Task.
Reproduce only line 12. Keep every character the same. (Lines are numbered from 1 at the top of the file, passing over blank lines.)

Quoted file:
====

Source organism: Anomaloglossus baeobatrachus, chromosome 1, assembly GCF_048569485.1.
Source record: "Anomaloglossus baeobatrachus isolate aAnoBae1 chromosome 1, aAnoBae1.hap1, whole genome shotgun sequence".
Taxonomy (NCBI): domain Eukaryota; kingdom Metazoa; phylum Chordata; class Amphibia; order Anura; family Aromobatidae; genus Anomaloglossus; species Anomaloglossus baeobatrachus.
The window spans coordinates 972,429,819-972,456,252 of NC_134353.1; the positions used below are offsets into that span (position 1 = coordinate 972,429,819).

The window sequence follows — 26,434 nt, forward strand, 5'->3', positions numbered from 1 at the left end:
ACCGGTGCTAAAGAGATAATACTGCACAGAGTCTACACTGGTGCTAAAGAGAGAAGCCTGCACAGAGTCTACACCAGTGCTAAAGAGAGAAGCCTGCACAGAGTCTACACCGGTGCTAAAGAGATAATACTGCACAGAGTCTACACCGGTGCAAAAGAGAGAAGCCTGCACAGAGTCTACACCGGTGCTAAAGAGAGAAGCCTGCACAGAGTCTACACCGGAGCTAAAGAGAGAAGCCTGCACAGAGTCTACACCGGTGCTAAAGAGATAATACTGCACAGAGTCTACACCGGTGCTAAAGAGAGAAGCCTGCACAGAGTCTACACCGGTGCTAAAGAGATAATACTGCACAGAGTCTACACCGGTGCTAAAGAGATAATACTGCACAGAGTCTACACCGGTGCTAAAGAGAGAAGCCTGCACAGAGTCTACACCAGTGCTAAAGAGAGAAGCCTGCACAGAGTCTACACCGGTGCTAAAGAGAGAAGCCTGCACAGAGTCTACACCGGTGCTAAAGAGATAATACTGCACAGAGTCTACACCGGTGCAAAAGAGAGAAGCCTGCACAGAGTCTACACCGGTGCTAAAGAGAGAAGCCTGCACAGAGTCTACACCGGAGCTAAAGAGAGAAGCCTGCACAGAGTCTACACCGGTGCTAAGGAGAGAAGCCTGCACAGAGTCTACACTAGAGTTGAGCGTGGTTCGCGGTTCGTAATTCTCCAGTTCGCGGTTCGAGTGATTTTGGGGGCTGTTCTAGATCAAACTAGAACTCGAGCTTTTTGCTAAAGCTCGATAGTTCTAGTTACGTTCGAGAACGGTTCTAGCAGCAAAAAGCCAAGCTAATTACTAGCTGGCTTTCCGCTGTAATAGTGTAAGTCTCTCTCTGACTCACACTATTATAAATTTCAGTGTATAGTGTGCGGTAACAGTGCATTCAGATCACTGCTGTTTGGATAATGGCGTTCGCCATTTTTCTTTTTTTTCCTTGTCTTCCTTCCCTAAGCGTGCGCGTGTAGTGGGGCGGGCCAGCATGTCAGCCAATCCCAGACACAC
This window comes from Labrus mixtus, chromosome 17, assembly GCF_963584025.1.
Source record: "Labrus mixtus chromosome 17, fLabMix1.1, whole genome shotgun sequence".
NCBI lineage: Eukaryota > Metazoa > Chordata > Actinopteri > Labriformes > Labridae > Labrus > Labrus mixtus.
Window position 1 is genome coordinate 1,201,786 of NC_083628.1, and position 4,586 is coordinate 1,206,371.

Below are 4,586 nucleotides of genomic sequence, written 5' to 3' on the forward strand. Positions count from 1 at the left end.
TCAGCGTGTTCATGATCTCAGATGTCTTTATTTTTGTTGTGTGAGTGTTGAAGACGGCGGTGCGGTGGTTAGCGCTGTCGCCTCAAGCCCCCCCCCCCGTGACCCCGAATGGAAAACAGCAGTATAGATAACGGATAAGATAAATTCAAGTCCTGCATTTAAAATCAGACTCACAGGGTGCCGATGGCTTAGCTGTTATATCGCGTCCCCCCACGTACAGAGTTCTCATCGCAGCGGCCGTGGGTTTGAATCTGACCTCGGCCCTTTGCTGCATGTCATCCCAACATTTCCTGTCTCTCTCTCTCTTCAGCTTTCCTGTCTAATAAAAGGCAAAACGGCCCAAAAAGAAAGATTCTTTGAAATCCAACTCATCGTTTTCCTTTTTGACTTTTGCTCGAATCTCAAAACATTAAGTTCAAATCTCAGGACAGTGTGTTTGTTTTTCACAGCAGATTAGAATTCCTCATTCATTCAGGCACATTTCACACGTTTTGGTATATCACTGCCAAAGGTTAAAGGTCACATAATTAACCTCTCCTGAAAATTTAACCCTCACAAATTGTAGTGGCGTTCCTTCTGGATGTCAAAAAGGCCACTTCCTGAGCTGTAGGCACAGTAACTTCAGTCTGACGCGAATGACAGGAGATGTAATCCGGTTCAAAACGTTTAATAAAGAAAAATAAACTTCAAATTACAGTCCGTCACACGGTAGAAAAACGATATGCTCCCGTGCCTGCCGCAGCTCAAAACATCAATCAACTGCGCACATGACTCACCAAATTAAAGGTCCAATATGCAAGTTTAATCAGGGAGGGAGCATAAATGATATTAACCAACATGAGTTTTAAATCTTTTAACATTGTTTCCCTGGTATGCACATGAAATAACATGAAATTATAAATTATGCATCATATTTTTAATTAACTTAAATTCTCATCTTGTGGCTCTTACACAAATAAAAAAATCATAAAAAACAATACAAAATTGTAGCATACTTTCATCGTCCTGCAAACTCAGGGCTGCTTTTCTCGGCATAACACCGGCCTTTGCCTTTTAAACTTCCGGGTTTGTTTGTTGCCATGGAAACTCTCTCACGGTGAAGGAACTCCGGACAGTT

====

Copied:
TCAGCGTGTTCATGATCTCAGATGTCTTTATTTTTGTTGTGTGAGTGTTGAAGACGGCGGTGCGGTGGTTAGCGCTGTCGCCTCAAGCCCCCCCCCCCGTGACCCCGAATGGAAAACAGCAGTATAGATAACGGATAAGATAAATTCAAGTCCTGCATTTAAAATCAGACTCACAGGGTGCCGATGGCTTAGCTGTTATATCGCGTCCCCCCACGTACAGAGTTCTCATCGCAGCGGCCGTGGGTTTGAATCTGACCTCGGCCCTTTGCTGCATGTCATCCCAACATTTCCTGTCTCTCTCTCTCTTCAGCTTTCCTGTCTAATAAAAGGCAAAACGGCCCAAAAAGAAAGATTCTTTGAAATCCAACTCATCGTTTTCCTTTTTGACTTTTGCTCGAATCTCAAAACATTAAGTTCAAATCTCAGGACAGTGTGTTTGTTTTTCACAGCAGATTAGAATTCCTCATTCATTCAGGCACATTTCACACGTTTTGGTATATCACTGCCAAAGGTTAAAGGTCACATAATTAACCTCTCCTGAAAATTTAACCCTCACAAATTGTAGTGGCGTTCCTTCTGGATGTCAAAAAGGCCACTTCCTGAGCTGTAGGCACAGTAACTTCAGTCTGACGCGAATGACAGGAGATGTAATCCGGTTCAAAACGTTTAATAAAGAAAAATAAACTTCAAATTACAGTCCGTCACACGGTAGAAAAACGATATGCTCCCGTGCCTGCCGCAGCTCAAAACATCAATCAACTGCGCACATGACTCACCAAATTAAAGGTCCAATATGCAAGTTTAATCAGGGAGGGAGCATAAATGATATTAACCAACATGAGTTTTAAATCTTTTAACATTGTTTCCCTGGTATGCACATGAAATAACATGAAATTATAAATTATGCATCATATTTTTAATTAACTTAAATTCTCATCTTGTGGCTCTTACACAAATAAAAAAATCATAAAAAACAATACAAAATTGTAGCATACTTTCATCGTCCTGCAAACTCAGGGCTGCTTTTCTCGGCATAACACCGGCCTTTGCCTTTTAAACTTCCGGGTTTGTTTGTTGCCATGGAAACTCTCTCACGGTGAAGGAACTCCGGACAGTT